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A new video went up on Monday. Embedded below, if you missed it. And you really should check out what Thunderf00t‘s been up to lately, if you’ve been running low on blasphemy.

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There have been squillions of stories just like this one.

A woman who needs a liver transplant has been told she can get one, paid for by Medicaid. She’s turning it down.

What she wants is to go to a different hospital, in a different state, where the doctors would be willing to do a new, less safe procedure, which better complies with her religious principles.

And for the state to stump up the extra cash and pay for this as well.

A court ruled in favour of the state in February 2010. Apparently this woman’s still been fighting the decision in the 14 months since then, rather than getting her medical issues treated.

The state are already supporting her in every way they could reasonably be expected to. But she’s suing them for “violating her First Amendment rights to exercise her religion” with their decision not to simply give her $250,000, and instead only to give her the medical treatment that she actually needs.

This woman’s a Jehovah’s Witness, and would only accept a “bloodless transplant”, based on a contorted interpretation of a few bizarrely specific Bible verses which this sect believes forbids blood transfusions.

Hemant asks the obvious question: How far does this go? If it violates somebody’s rights not to go out of your way to give them everything they need in order to do things exactly as they say is mandated by their religious beliefs, how far does it go?

If I claim to worship a god who abhors clothes, is it oppressive to insist that I choose between violating my personal doctrine or staying inside all the time? What about if my deity needs to be praised by the consumption of caviar and expensive wine, or if I can only abide by his holy laws in an appropriately respectful manner by headbutting a child, or ritually sacrificing a live animal no smaller than an adult golden retriever every full moon? Should all this be laid on for me, in deference to my religious rights?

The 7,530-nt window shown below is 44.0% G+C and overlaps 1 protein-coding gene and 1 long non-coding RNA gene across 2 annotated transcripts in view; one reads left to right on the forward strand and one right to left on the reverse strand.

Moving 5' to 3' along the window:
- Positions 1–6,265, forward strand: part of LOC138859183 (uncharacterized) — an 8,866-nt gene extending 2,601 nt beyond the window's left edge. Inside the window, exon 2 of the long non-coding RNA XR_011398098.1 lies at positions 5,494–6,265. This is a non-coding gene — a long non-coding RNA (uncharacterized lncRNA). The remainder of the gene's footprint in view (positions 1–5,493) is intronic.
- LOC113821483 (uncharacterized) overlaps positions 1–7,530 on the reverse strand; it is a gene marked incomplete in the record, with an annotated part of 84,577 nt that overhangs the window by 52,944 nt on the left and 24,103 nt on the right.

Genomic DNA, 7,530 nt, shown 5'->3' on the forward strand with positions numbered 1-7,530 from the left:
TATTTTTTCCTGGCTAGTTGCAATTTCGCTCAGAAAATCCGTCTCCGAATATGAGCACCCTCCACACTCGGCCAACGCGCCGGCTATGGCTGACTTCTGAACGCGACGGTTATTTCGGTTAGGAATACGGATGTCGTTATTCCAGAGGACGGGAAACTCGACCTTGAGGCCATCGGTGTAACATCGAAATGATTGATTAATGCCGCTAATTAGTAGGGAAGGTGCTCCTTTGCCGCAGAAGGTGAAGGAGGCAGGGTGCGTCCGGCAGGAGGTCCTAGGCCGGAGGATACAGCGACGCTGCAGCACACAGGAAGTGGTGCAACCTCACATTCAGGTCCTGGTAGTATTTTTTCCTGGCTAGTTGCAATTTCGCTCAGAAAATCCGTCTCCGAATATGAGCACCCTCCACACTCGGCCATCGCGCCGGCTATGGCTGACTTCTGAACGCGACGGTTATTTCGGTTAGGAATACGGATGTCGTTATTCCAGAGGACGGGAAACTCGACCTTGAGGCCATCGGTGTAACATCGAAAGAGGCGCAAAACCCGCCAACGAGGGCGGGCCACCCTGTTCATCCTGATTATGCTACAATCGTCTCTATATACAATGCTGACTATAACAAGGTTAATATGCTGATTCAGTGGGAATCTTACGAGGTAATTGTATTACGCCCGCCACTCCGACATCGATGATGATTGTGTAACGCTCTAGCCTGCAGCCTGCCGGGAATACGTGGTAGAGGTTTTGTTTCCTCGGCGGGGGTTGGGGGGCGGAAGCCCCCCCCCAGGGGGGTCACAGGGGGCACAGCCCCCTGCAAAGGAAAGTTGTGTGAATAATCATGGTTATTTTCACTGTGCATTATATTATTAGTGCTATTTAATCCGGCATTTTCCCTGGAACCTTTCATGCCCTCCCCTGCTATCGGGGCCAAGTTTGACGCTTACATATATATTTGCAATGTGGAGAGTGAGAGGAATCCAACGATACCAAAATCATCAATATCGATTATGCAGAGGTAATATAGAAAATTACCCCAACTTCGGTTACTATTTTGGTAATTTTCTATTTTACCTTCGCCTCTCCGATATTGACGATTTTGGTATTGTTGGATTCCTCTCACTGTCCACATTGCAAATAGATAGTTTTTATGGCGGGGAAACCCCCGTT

Here’s the conclusion I’ve come to about people’s religious privilege:

Saying “because it’s my religion”, as a legal justification for something, or in any similar circumstances, should carry exactly equivalent weight to saying “because I really, really want to”.

Because that’s all it is saying.

This doesn’t totally trivialise religious conviction. If someone really, really wants something, then that’s worth listening to, if you care about people (which you should). A passionate desire for a particular outcome is a perfectly good reason to consider helping somebody reach that outcome.

But it’s ultimately an entirely personal thing, and calling it religion doesn’t change that.

This person is suffering from a serious medical condition. The political infrastructure in place allows other people to offer to help her with this. If she wants to take the help that’s offered, she’s welcome. If she has personal principles of her own which obstruct her from doing so – something that’s so important to her that, if it comes down to a choice between following these principles and risking death, she’ll still hold to her values – we can all respect her decision to decline help.